The ITO removal did not seem to be affected by the immersion in the Zn:H2O suspension; also the etch on the surface was non-uniform. The residue Zn was removed from the sample by placing it in a 3H2O:1HNO3 bath. But this latter solution seemed to etch the GaAs substrate. Therefore, this method of ITO patterning was deemed to be unsuitable for controlled and uniform micro patterning of ITO as required in this project.

5.2.4 Selective RIE of ITO in Argon Plasma

The commonly used solution of HCl for ITO definition by wet chemical etching results in removals of approximately 0.5 mm of ITO underneath the photoresist mask. Thus where near micron structures need to be reproduced, wet chemical etching techniques are often unsuitable. Although CH4/H2 mixtures can be used for reactive ion etching of ITO [148], this is a potentially explosive gas mixture which is unsuitable for use in environments without relatively expensive exhaust set-ups operating round the clock to remove any build-ups. Dry etching of ITO using a gas mixture of acetone, argon and oxygen - essentially a hydrocarbon etch with acetone being the source of reactive organic radicals in the plasma discharge - has also been reported [149]. However, this technique needs cumbersome optimisation of the various constituent gas partial pressures to ensure that no carbon debris is left on the surface.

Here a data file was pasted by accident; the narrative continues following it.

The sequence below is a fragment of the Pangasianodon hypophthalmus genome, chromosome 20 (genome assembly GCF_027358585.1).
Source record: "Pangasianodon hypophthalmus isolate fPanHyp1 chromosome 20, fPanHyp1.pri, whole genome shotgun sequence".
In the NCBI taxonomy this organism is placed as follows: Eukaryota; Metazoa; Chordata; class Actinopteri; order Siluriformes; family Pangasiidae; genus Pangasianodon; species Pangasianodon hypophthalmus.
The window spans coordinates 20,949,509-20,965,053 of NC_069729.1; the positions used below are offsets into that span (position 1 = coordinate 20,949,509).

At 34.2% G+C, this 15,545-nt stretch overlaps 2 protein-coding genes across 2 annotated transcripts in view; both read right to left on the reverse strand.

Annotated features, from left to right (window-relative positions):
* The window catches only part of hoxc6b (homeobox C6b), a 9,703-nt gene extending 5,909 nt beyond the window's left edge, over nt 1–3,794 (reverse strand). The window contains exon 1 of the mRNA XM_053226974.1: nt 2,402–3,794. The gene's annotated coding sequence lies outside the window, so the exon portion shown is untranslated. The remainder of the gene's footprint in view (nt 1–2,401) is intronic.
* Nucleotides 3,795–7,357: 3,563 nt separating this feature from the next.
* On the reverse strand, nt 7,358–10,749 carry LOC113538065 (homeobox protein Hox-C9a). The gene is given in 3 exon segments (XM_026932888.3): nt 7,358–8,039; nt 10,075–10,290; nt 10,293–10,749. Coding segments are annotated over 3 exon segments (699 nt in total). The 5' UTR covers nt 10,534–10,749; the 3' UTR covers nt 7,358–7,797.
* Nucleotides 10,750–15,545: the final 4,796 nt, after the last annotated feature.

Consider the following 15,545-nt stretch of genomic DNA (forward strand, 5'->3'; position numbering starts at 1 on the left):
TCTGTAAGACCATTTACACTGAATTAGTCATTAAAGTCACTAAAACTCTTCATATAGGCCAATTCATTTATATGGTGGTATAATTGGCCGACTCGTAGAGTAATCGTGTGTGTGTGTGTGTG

Therefore we investigated the suitability of a number of gases for dry etching ITO: freon, oxygen and argon. Dry etching using Ar was found to be the most suitable in terms of speed and selectivity. Figure 5.12 and Figure 5.13 show the results of this investigation.

Figure 5.12: ITO Etched Thickness in argon ambient versus time under various r.f. powers

A 4300 ITO layer was deposited on a Si substrate by reactive r.f. sputtering, the sample was then patterned using standard photolithography process to enable thickness measurements to be carried out following dry etching. Thick photoresist (> 3 mm) was used as the mask for these experiments which were performed at three suitable r.f. powers of 100W, 150W, and 200W. The dry etching chamber was pumped to pressures better than 1e-4 torr; Ar was then flowed in at a constant rate to maintain a chamber pressure of 11 mtorr prior to exciting the plasma.